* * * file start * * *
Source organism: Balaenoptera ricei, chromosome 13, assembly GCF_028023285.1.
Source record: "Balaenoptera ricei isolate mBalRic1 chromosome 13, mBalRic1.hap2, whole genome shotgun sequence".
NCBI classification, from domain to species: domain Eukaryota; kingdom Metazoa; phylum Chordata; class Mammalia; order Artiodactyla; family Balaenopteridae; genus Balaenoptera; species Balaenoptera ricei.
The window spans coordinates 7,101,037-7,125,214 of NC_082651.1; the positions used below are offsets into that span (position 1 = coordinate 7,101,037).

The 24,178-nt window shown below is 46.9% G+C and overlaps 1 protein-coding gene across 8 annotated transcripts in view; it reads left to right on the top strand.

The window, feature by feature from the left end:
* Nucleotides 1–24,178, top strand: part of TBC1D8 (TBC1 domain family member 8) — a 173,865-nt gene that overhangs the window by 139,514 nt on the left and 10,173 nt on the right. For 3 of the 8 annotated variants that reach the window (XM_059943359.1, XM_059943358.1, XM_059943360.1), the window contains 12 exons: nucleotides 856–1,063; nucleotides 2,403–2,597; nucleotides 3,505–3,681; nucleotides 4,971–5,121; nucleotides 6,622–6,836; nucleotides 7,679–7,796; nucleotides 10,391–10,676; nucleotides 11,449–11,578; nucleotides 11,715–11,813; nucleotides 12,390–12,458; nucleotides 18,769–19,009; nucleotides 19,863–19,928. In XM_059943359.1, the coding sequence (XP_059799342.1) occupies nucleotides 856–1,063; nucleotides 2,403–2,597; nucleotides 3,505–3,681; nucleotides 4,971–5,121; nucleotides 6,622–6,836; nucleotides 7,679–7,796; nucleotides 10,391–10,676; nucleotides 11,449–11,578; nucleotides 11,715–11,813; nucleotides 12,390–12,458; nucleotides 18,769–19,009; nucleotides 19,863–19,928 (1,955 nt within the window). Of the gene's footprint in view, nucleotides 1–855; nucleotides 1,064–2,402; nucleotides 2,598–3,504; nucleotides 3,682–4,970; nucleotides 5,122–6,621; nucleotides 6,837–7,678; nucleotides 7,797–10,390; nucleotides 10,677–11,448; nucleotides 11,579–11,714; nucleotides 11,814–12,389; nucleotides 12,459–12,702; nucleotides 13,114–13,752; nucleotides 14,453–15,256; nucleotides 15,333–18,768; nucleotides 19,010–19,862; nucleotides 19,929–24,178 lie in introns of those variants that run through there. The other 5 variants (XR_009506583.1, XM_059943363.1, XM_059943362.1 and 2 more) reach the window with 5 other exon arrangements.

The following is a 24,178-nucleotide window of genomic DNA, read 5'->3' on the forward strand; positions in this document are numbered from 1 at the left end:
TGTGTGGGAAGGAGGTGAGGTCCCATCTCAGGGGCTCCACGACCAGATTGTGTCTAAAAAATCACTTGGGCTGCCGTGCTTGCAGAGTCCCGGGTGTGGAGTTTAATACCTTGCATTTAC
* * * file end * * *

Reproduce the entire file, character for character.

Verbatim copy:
Source organism: Balaenoptera ricei, chromosome 13, assembly GCF_028023285.1.
Source record: "Balaenoptera ricei isolate mBalRic1 chromosome 13, mBalRic1.hap2, whole genome shotgun sequence".
NCBI classification, from domain to species: domain Eukaryota; kingdom Metazoa; phylum Chordata; class Mammalia; order Artiodactyla; family Balaenopteridae; genus Balaenoptera; species Balaenoptera ricei.
The window spans coordinates 7,101,037-7,125,214 of NC_082651.1; the positions used below are offsets into that span (position 1 = coordinate 7,101,037).

The 24,178-nt window shown below is 46.9% G+C and overlaps 1 protein-coding gene across 8 annotated transcripts in view; it reads left to right on the top strand.

The window, feature by feature from the left end:
* Nucleotides 1–24,178, top strand: part of TBC1D8 (TBC1 domain family member 8) — a 173,865-nt gene that overhangs the window by 139,514 nt on the left and 10,173 nt on the right. For 3 of the 8 annotated variants that reach the window (XM_059943359.1, XM_059943358.1, XM_059943360.1), the window contains 12 exons: nucleotides 856–1,063; nucleotides 2,403–2,597; nucleotides 3,505–3,681; nucleotides 4,971–5,121; nucleotides 6,622–6,836; nucleotides 7,679–7,796; nucleotides 10,391–10,676; nucleotides 11,449–11,578; nucleotides 11,715–11,813; nucleotides 12,390–12,458; nucleotides 18,769–19,009; nucleotides 19,863–19,928. In XM_059943359.1, the coding sequence (XP_059799342.1) occupies nucleotides 856–1,063; nucleotides 2,403–2,597; nucleotides 3,505–3,681; nucleotides 4,971–5,121; nucleotides 6,622–6,836; nucleotides 7,679–7,796; nucleotides 10,391–10,676; nucleotides 11,449–11,578; nucleotides 11,715–11,813; nucleotides 12,390–12,458; nucleotides 18,769–19,009; nucleotides 19,863–19,928 (1,955 nt within the window). Of the gene's footprint in view, nucleotides 1–855; nucleotides 1,064–2,402; nucleotides 2,598–3,504; nucleotides 3,682–4,970; nucleotides 5,122–6,621; nucleotides 6,837–7,678; nucleotides 7,797–10,390; nucleotides 10,677–11,448; nucleotides 11,579–11,714; nucleotides 11,814–12,389; nucleotides 12,459–12,702; nucleotides 13,114–13,752; nucleotides 14,453–15,256; nucleotides 15,333–18,768; nucleotides 19,010–19,862; nucleotides 19,929–24,178 lie in introns of those variants that run through there. The other 5 variants (XR_009506583.1, XM_059943363.1, XM_059943362.1 and 2 more) reach the window with 5 other exon arrangements.

The following is a 24,178-nucleotide window of genomic DNA, read 5'->3' on the forward strand; positions in this document are numbered from 1 at the left end:
TGTGTGGGAAGGAGGTGAGGTCCCATCTCAGGGGCTCCACGACCAGATTGTGTCTAAAAAATCACTTGGGCTGCCGTGCTTGCAGAGTCCCGGGTGTGGAGTTTAATACCTTGCATTTAC